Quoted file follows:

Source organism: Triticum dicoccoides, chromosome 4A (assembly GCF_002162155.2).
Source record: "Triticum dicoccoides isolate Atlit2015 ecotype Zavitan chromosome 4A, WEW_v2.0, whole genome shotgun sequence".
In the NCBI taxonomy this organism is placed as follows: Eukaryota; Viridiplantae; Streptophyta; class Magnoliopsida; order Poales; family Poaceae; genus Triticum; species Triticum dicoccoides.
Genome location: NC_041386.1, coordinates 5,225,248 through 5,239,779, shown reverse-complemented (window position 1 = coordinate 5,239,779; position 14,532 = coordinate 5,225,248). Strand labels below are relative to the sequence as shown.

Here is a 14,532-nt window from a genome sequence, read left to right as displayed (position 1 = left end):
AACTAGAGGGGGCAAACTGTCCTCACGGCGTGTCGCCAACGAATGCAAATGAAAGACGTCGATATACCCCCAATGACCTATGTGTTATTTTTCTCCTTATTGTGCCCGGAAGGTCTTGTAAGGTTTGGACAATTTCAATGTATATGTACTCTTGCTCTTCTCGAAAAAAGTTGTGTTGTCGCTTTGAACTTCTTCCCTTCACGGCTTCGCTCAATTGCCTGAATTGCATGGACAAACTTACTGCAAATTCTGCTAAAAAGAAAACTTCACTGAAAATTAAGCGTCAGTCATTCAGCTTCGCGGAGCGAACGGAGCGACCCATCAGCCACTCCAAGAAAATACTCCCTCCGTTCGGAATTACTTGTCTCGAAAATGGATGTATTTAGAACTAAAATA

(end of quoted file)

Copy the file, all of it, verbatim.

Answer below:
Source organism: Triticum dicoccoides, chromosome 4A (assembly GCF_002162155.2).
Source record: "Triticum dicoccoides isolate Atlit2015 ecotype Zavitan chromosome 4A, WEW_v2.0, whole genome shotgun sequence".
In the NCBI taxonomy this organism is placed as follows: Eukaryota; Viridiplantae; Streptophyta; class Magnoliopsida; order Poales; family Poaceae; genus Triticum; species Triticum dicoccoides.
Genome location: NC_041386.1, coordinates 5,225,248 through 5,239,779, shown reverse-complemented (window position 1 = coordinate 5,239,779; position 14,532 = coordinate 5,225,248). Strand labels below are relative to the sequence as shown.

Here is a 14,532-nt window from a genome sequence, read left to right as displayed (position 1 = left end):
AACTAGAGGGGGCAAACTGTCCTCACGGCGTGTCGCCAACGAATGCAAATGAAAGACGTCGATATACCCCCAATGACCTATGTGTTATTTTTCTCCTTATTGTGCCCGGAAGGTCTTGTAAGGTTTGGACAATTTCAATGTATATGTACTCTTGCTCTTCTCGAAAAAAGTTGTGTTGTCGCTTTGAACTTCTTCCCTTCACGGCTTCGCTCAATTGCCTGAATTGCATGGACAAACTTACTGCAAATTCTGCTAAAAAGAAAACTTCACTGAAAATTAAGCGTCAGTCATTCAGCTTCGCGGAGCGAACGGAGCGACCCATCAGCCACTCCAAGAAAATACTCCCTCCGTTCGGAATTACTTGTCTCGAAAATGGATGTATTTAGAACTAAAATA